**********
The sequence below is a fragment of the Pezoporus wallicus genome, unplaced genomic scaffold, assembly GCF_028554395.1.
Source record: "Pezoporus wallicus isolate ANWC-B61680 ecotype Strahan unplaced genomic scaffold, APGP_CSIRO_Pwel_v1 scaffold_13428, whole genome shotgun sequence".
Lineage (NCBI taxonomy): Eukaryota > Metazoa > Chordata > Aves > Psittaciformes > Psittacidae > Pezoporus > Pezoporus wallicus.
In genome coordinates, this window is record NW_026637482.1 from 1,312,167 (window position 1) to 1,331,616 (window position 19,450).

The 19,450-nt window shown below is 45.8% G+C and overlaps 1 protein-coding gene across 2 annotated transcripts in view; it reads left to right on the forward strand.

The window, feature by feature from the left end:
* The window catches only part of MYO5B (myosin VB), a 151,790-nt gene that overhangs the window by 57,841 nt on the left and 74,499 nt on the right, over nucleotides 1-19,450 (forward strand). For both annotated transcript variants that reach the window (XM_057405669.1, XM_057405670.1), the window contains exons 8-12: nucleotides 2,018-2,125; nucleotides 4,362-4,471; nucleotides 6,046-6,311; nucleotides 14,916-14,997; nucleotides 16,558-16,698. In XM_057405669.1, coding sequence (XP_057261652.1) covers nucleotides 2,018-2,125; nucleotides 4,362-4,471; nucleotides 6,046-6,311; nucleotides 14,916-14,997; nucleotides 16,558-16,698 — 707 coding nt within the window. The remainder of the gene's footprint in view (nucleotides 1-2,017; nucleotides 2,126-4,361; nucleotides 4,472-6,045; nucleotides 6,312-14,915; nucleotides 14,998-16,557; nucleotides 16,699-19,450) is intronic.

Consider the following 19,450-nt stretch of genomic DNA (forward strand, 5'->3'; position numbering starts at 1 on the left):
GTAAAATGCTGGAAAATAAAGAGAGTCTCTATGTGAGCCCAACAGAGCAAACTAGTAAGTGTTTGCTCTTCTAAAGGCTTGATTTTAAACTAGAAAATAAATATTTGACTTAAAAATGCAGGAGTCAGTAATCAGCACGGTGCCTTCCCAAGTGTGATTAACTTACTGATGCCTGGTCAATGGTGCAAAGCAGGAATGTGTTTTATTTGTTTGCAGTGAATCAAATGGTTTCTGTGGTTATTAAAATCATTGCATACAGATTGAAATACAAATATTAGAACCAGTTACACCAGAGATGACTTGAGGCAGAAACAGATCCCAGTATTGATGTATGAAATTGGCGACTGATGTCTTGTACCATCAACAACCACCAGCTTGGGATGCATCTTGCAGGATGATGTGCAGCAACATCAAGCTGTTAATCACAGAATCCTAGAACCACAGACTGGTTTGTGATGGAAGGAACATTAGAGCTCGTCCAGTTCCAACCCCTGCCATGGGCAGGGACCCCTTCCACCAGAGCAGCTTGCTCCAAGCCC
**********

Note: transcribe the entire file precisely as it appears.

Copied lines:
The sequence below is a fragment of the Pezoporus wallicus genome, unplaced genomic scaffold, assembly GCF_028554395.1.
Source record: "Pezoporus wallicus isolate ANWC-B61680 ecotype Strahan unplaced genomic scaffold, APGP_CSIRO_Pwel_v1 scaffold_13428, whole genome shotgun sequence".
Lineage (NCBI taxonomy): Eukaryota > Metazoa > Chordata > Aves > Psittaciformes > Psittacidae > Pezoporus > Pezoporus wallicus.
In genome coordinates, this window is record NW_026637482.1 from 1,312,167 (window position 1) to 1,331,616 (window position 19,450).

The 19,450-nt window shown below is 45.8% G+C and overlaps 1 protein-coding gene across 2 annotated transcripts in view; it reads left to right on the forward strand.

The window, feature by feature from the left end:
* The window catches only part of MYO5B (myosin VB), a 151,790-nt gene that overhangs the window by 57,841 nt on the left and 74,499 nt on the right, over nucleotides 1-19,450 (forward strand). For both annotated transcript variants that reach the window (XM_057405669.1, XM_057405670.1), the window contains exons 8-12: nucleotides 2,018-2,125; nucleotides 4,362-4,471; nucleotides 6,046-6,311; nucleotides 14,916-14,997; nucleotides 16,558-16,698. In XM_057405669.1, coding sequence (XP_057261652.1) covers nucleotides 2,018-2,125; nucleotides 4,362-4,471; nucleotides 6,046-6,311; nucleotides 14,916-14,997; nucleotides 16,558-16,698 — 707 coding nt within the window. The remainder of the gene's footprint in view (nucleotides 1-2,017; nucleotides 2,126-4,361; nucleotides 4,472-6,045; nucleotides 6,312-14,915; nucleotides 14,998-16,557; nucleotides 16,699-19,450) is intronic.

Consider the following 19,450-nt stretch of genomic DNA (forward strand, 5'->3'; position numbering starts at 1 on the left):
GTAAAATGCTGGAAAATAAAGAGAGTCTCTATGTGAGCCCAACAGAGCAAACTAGTAAGTGTTTGCTCTTCTAAAGGCTTGATTTTAAACTAGAAAATAAATATTTGACTTAAAAATGCAGGAGTCAGTAATCAGCACGGTGCCTTCCCAAGTGTGATTAACTTACTGATGCCTGGTCAATGGTGCAAAGCAGGAATGTGTTTTATTTGTTTGCAGTGAATCAAATGGTTTCTGTGGTTATTAAAATCATTGCATACAGATTGAAATACAAATATTAGAACCAGTTACACCAGAGATGACTTGAGGCAGAAACAGATCCCAGTATTGATGTATGAAATTGGCGACTGATGTCTTGTACCATCAACAACCACCAGCTTGGGATGCATCTTGCAGGATGATGTGCAGCAACATCAAGCTGTTAATCACAGAATCCTAGAACCACAGACTGGTTTGTGATGGAAGGAACATTAGAGCTCGTCCAGTTCCAACCCCTGCCATGGGCAGGGACCCCTTCCACCAGAGCAGCTTGCTCCAAGCCC